The New Flu – Influenza 2011

November 12, 2012

The New Flu - Influenza 2011

The influenza 2011 virus affects the respiratory system but other areas of the body can also become affected too. Any form of influenza can be a very serious illness and some patients may require to be admitted into hospital. The flu season normally begins in autumn and ends in the spring. People can suffer from the flu on many occasions over their lifetime as the influenza viruses are constantly changing. Last year the virus was known as bird flu or influenza 2011.

Influenza symptoms can include:

  • Fever above 101°F or 38.3°C

  • Sore throat

  • Stuffy and runny nose

  • Body aches and chills

  • Headaches and body aches

  • Dry cough

Make sure you get the influenza vaccine every year. These safe vaccines are made on an annual basis to protect against the new variation of the virus. The influenza 2011 vaccine protects against influenza A (H3N2), influenza A (H1N1) and influenza B.

There are two types of influenza vaccines and both are effective against influenza 2011. TIV (trivalent inactivated influenza vaccine), which is administered as an injection. The intramuscular vaccine is licensed and is recommended for use on children who are six months and older and also adults. An intradermal vaccine has now been licensed for the 2011-2012 season to use in people aged 18 up to 64. LAIV which is a live-attenuated vaccine and is sprayed into the nose is recommended for children who are healthy and aged over two years. Both of these vaccines are safe and offer protection from influenza 2011.

This illness is an airborne virus and the droplets from the virus are passed by people coughing and/or sneezing.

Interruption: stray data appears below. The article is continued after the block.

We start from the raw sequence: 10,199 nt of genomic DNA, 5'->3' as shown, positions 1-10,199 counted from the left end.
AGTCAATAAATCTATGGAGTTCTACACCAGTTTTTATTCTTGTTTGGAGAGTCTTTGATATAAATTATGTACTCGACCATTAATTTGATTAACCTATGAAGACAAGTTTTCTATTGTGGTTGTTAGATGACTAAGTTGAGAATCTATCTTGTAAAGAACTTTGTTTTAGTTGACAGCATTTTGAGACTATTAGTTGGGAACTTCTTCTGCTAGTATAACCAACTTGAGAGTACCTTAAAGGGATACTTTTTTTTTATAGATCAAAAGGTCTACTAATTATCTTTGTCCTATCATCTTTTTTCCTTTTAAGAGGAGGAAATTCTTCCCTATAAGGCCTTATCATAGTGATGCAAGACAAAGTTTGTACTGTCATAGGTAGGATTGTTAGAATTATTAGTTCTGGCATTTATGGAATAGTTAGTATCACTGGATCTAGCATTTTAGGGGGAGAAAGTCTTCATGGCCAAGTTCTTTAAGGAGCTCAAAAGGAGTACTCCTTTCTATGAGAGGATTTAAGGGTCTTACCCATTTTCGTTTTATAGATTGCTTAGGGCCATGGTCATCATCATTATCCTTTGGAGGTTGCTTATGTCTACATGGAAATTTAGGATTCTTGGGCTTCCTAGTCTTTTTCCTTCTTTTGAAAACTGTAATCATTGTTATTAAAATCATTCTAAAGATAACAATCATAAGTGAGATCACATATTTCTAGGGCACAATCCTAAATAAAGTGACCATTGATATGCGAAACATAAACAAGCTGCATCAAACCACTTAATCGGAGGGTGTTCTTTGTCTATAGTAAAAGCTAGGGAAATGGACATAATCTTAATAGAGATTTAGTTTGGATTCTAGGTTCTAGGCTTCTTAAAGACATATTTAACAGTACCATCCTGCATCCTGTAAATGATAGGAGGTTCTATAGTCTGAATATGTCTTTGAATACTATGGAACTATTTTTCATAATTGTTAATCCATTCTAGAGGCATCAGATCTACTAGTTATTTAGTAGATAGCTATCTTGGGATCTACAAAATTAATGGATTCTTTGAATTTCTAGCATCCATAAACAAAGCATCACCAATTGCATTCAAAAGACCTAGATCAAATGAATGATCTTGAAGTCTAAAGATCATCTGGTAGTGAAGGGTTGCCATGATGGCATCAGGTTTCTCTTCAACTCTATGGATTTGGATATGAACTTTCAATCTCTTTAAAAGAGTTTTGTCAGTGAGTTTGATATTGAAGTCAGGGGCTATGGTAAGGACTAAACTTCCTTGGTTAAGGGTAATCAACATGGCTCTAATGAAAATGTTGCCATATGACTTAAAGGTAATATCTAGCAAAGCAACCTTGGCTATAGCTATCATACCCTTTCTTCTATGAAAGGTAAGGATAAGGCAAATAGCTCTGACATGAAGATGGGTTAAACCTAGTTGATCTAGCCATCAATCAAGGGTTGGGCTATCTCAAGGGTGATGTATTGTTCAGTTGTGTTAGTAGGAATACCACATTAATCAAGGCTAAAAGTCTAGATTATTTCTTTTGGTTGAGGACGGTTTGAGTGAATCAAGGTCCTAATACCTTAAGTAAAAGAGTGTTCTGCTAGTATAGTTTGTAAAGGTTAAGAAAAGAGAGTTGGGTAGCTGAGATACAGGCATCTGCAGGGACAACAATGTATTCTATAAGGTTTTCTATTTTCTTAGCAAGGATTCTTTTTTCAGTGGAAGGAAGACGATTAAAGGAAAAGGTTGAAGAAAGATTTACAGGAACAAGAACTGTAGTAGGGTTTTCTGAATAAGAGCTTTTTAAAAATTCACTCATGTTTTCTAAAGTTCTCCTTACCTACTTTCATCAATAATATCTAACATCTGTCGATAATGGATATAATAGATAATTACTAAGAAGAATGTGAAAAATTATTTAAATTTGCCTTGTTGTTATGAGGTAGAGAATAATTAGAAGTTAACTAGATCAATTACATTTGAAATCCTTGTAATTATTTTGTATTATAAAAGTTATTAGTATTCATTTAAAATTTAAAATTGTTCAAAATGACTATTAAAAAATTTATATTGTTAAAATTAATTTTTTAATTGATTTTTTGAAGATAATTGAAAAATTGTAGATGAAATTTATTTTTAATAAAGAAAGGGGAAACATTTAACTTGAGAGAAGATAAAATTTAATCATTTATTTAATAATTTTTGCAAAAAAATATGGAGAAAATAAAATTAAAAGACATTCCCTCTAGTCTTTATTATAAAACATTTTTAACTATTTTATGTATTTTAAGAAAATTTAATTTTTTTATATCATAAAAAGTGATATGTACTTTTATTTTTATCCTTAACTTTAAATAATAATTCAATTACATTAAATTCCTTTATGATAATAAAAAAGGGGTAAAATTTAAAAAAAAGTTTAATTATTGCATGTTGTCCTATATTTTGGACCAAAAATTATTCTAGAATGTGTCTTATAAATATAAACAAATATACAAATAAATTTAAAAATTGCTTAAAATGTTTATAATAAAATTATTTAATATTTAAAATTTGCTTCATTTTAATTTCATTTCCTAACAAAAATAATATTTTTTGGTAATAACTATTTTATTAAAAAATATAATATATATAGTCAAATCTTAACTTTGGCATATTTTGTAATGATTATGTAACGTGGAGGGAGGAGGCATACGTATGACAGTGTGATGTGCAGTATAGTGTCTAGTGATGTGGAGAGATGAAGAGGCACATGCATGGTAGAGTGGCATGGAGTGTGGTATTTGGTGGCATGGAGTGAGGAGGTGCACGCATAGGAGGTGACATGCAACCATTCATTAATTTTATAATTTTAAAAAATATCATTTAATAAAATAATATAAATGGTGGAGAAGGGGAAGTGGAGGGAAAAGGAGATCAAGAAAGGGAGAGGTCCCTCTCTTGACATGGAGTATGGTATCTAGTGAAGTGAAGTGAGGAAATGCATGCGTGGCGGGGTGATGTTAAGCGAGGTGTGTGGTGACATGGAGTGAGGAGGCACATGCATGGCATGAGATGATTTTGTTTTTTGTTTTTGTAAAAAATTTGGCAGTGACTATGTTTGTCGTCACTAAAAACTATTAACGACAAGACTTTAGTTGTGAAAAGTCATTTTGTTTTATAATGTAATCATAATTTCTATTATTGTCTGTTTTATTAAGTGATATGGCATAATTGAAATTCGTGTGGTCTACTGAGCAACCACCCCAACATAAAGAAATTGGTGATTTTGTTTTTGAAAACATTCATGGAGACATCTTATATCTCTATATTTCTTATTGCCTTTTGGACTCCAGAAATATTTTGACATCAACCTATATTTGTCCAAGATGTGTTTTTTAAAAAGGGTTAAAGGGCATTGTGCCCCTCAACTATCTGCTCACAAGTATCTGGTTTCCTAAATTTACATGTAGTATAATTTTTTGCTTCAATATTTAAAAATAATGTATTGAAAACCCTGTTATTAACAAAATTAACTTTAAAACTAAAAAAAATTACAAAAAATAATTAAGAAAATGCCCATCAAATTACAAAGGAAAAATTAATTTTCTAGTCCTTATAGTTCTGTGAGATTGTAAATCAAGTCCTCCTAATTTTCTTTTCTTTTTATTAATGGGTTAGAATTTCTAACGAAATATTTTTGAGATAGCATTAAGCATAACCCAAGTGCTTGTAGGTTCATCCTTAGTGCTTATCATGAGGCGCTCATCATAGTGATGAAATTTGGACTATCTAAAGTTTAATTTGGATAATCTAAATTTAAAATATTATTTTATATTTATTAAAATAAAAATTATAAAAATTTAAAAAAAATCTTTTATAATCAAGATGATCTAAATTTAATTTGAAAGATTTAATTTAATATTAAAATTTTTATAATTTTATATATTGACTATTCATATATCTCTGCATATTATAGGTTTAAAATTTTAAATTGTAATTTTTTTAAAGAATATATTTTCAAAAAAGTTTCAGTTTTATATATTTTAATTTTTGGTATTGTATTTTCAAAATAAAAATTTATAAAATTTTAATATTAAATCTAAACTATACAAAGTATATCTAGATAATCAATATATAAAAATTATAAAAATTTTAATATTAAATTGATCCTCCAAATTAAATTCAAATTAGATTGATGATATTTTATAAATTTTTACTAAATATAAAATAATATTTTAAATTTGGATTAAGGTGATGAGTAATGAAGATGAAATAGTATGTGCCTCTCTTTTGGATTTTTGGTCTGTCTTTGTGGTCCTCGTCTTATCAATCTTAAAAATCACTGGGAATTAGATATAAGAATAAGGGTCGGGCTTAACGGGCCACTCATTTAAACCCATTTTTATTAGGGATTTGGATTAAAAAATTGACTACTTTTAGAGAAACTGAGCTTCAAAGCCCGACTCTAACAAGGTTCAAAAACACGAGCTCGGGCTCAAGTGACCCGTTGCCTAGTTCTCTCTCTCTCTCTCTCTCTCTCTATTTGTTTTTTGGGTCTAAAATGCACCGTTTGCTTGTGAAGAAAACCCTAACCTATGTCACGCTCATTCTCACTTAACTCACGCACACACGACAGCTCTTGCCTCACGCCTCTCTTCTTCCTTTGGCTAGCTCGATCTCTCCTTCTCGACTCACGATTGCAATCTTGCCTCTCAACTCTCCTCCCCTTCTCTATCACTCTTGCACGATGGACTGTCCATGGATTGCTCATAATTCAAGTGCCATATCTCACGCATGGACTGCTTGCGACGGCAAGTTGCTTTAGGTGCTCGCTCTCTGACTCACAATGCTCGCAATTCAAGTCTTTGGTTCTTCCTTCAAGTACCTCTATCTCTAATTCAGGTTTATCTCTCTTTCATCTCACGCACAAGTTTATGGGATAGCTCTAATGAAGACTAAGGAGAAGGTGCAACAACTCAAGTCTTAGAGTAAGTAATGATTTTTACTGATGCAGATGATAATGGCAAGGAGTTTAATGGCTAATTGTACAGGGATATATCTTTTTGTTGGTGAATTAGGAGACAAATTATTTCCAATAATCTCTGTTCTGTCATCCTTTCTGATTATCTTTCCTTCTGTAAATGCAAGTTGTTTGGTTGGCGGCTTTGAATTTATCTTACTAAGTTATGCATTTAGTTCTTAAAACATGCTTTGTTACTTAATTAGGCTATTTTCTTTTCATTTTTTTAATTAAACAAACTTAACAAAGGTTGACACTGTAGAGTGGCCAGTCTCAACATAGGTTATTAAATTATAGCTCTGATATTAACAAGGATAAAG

Ways to help prevent the virus spreading include washing your hands often with soap or use an alcohol based hand cleanse. Don’t keep used tissues lying around, put in the trash immediately. Utensils and dishes should be washed either in the dishwater or in hot soapy water.

Children who show the following symptoms should see the doctor immediately.

  • Breathing difficulties

  • Fever and is younger than 3 months

  • Unable to drink fluids or not wanting to drink fluid

  • Not urinating enough

If the patient has chronic medical conditions such as heart problems, diabetes, asthma, sickle cell, HIV, cancers and cerebral palsy or suffering from other nervous system disorders that makes the coughing up of mucus difficult and develops the condition, it is very important to contact the doctor.

If a child or adult develops the following symptoms it is recommended that you contact the emergency medical services immediately. Skin colour is turning blue and appears to be constantly sleeping and not waking up. And also there is no improvement in any of the other symptoms related to this condition.

If you have a child who is at a high risk of developing influenza 2011 or any form of flu then contact their doctor within a 24 hour period to request antiviral drugs because the child has the following:

Serious health issues such as cerebral palsy, diabetes, asthma or sickle cell disease.

If the child is younger than 2 years of age extra care must be taken as younger children are at a higher risk of complications and may lead to the child being admitted into hospital.

For children who are 6 months or younger they can be given acetaminophen such as Tylenol. Children who are over 6 months of age can be given ibuprofen or acetaminophen. Before giving any medication to children speak with the doctor or pharmacist for advice. And never, ever give aspirin to a child as they can be at risk of Reye syndrome which is a very serious illness that affects the brain and the liver.


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